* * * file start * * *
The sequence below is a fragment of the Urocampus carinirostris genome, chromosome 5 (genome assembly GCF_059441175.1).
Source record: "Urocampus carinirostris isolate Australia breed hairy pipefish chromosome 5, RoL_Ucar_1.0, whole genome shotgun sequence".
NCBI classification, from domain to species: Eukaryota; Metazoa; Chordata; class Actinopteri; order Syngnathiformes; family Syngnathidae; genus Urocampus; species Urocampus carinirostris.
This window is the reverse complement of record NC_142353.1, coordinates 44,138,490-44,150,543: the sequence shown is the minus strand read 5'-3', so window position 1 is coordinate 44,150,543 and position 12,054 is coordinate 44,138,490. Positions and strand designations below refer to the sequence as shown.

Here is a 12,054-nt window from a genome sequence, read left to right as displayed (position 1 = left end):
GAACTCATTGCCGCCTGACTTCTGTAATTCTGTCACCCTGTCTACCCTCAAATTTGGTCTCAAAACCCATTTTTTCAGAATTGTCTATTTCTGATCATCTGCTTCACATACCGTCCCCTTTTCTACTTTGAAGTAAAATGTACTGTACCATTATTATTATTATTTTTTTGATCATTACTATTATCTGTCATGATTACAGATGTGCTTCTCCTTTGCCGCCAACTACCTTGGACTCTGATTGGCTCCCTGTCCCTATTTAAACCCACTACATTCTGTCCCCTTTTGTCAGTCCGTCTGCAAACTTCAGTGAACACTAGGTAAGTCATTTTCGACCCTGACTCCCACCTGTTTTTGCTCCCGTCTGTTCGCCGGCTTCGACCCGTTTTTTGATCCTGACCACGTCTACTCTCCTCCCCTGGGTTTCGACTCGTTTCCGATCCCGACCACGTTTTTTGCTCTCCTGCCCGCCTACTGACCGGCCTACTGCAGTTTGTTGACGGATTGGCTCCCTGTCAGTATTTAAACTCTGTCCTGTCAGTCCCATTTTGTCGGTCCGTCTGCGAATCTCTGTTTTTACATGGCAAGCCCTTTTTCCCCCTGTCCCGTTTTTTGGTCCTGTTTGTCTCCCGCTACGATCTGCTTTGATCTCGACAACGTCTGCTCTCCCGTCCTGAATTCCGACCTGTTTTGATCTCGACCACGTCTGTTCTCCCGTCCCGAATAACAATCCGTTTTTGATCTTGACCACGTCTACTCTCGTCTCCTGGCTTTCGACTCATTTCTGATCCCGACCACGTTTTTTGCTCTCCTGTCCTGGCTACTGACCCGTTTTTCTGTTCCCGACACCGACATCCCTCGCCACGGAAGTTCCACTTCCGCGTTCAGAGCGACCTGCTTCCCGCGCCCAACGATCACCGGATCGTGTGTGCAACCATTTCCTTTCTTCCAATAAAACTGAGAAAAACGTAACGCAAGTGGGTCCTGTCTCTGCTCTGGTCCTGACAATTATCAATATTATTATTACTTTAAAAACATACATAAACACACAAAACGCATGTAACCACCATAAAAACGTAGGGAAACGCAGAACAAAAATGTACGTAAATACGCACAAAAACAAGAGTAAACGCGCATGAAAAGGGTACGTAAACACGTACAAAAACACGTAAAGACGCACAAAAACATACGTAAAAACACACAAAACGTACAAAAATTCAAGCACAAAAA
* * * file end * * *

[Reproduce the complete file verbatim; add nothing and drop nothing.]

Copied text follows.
The sequence below is a fragment of the Urocampus carinirostris genome, chromosome 5 (genome assembly GCF_059441175.1).
Source record: "Urocampus carinirostris isolate Australia breed hairy pipefish chromosome 5, RoL_Ucar_1.0, whole genome shotgun sequence".
NCBI classification, from domain to species: Eukaryota; Metazoa; Chordata; class Actinopteri; order Syngnathiformes; family Syngnathidae; genus Urocampus; species Urocampus carinirostris.
This window is the reverse complement of record NC_142353.1, coordinates 44,138,490-44,150,543: the sequence shown is the minus strand read 5'-3', so window position 1 is coordinate 44,150,543 and position 12,054 is coordinate 44,138,490. Positions and strand designations below refer to the sequence as shown.

Here is a 12,054-nt window from a genome sequence, read left to right as displayed (position 1 = left end):
GAACTCATTGCCGCCTGACTTCTGTAATTCTGTCACCCTGTCTACCCTCAAATTTGGTCTCAAAACCCATTTTTTCAGAATTGTCTATTTCTGATCATCTGCTTCACATACCGTCCCCTTTTCTACTTTGAAGTAAAATGTACTGTACCATTATTATTATTATTTTTTTGATCATTACTATTATCTGTCATGATTACAGATGTGCTTCTCCTTTGCCGCCAACTACCTTGGACTCTGATTGGCTCCCTGTCCCTATTTAAACCCACTACATTCTGTCCCCTTTTGTCAGTCCGTCTGCAAACTTCAGTGAACACTAGGTAAGTCATTTTCGACCCTGACTCCCACCTGTTTTTGCTCCCGTCTGTTCGCCGGCTTCGACCCGTTTTTTGATCCTGACCACGTCTACTCTCCTCCCCTGGGTTTCGACTCGTTTCCGATCCCGACCACGTTTTTTGCTCTCCTGCCCGCCTACTGACCGGCCTACTGCAGTTTGTTGACGGATTGGCTCCCTGTCAGTATTTAAACTCTGTCCTGTCAGTCCCATTTTGTCGGTCCGTCTGCGAATCTCTGTTTTTACATGGCAAGCCCTTTTTCCCCCTGTCCCGTTTTTTGGTCCTGTTTGTCTCCCGCTACGATCTGCTTTGATCTCGACAACGTCTGCTCTCCCGTCCTGAATTCCGACCTGTTTTGATCTCGACCACGTCTGTTCTCCCGTCCCGAATAACAATCCGTTTTTGATCTTGACCACGTCTACTCTCGTCTCCTGGCTTTCGACTCATTTCTGATCCCGACCACGTTTTTTGCTCTCCTGTCCTGGCTACTGACCCGTTTTTCTGTTCCCGACACCGACATCCCTCGCCACGGAAGTTCCACTTCCGCGTTCAGAGCGACCTGCTTCCCGCGCCCAACGATCACCGGATCGTGTGTGCAACCATTTCCTTTCTTCCAATAAAACTGAGAAAAACGTAACGCAAGTGGGTCCTGTCTCTGCTCTGGTCCTGACAATTATCAATATTATTATTACTTTAAAAACATACATAAACACACAAAACGCATGTAACCACCATAAAAACGTAGGGAAACGCAGAACAAAAATGTACGTAAATACGCACAAAAACAAGAGTAAACGCGCATGAAAAGGGTACGTAAACACGTACAAAAACACGTAAAGACGCACAAAAACATACGTAAAAACACACAAAACGTACAAAAATTCAAGCACAAAAA